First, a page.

Oh dear. Things must be getting bad in the Waldner household — Arabella has taken to writing to mX for advice.
I bet "Honest" is Zdenka.
Oh dear. Things must be getting bad in the Waldner household — Arabella has taken to writing to mX for advice.
I bet "Honest" is Zdenka.
Funny how things come full circle. I still remember the afternoon, almost four years ago, when I listened to a Met broadcast of L'Elisir d'Amore. It was actually sunny enough to sit outside — rare for a Dunedin summer — so I moved the speakers near to an open window and listened from the verandah. Well, until I got sick of the port wind trying to blow my libretto. I blogged about it, too — said all sort of things — and then that was that, and I doubt it even crossed my mind that I might one day be moved to revisit either my blogged opinions or the performance itself.
But here I am doing just that, and goodness me, how things have changed. In 2006, I had yet to properly connect with the world of the male voice. I was better with them than I had been, but nevertheless, the most fabulous tenor in the world couldn't move me like even a decent soprano could, and baritones? Forget it. In 2009, I acquired (let's not dwell on how) this recording of L'Elisir because — are you ready? — I wanted to hear the Belcore. Never mind that when I heard it back then, I dismissed this Belcore as "a bit stiff for me" and more or less left it there, pausing only to wonder why the name of this baritone from Geelong seemed so familiar.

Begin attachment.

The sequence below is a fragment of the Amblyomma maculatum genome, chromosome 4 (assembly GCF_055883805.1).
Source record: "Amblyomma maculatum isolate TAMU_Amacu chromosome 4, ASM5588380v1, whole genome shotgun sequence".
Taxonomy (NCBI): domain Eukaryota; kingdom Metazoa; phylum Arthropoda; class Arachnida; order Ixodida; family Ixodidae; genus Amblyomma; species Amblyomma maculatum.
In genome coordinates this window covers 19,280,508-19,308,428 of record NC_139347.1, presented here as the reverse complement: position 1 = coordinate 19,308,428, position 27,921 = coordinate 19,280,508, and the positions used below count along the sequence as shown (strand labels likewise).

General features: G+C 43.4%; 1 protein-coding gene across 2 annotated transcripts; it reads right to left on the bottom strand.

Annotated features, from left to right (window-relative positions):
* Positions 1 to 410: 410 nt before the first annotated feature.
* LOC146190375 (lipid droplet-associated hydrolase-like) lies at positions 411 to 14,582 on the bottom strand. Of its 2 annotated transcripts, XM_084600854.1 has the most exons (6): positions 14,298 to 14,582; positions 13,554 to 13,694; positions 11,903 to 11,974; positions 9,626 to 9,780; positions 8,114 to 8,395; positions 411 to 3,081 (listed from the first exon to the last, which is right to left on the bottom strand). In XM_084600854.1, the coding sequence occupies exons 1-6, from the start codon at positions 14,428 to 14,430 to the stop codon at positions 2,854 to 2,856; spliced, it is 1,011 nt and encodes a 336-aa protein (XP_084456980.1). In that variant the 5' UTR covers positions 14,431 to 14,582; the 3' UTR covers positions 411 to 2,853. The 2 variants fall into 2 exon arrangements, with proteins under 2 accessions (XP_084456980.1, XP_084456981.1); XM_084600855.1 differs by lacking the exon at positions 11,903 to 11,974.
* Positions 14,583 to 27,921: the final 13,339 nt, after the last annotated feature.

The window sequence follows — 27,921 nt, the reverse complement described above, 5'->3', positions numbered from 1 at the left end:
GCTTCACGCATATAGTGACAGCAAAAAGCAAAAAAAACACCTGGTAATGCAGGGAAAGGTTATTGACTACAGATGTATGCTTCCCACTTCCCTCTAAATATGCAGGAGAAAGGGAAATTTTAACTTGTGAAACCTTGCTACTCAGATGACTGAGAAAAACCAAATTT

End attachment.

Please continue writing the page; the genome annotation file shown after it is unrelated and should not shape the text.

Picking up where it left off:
I never did figure that out, but perhaps it was a rift in the space-time continuum — because of course, the Belcore was Peter Coleman-Wright, and these days, well, I'm a bit of a fan. Enough of a fan to go trawling for faintly illicit Donizetti, apparently; this is what his Pizarro, Balstrode and Mahler have done to me. Besides which, baritones generally are just far more my cup of tea than they used to be, so that a character who once seemed a bit of a necessary evil (give Gianetta more to sing, she whined) becomes a source of positive pleasure. And so he is. To be fair, Peter's Belcore still sounds more or less as I remembered; but my response is different. "A bit stiff"? Well, yes, perhaps, but appealingly so; and it's also a funny and strongly sung performance. That's probably helped by my now having some sense of his stage presence, but in any case, he's a delight, and I'm so very happy I had the chance to come back and give him another go.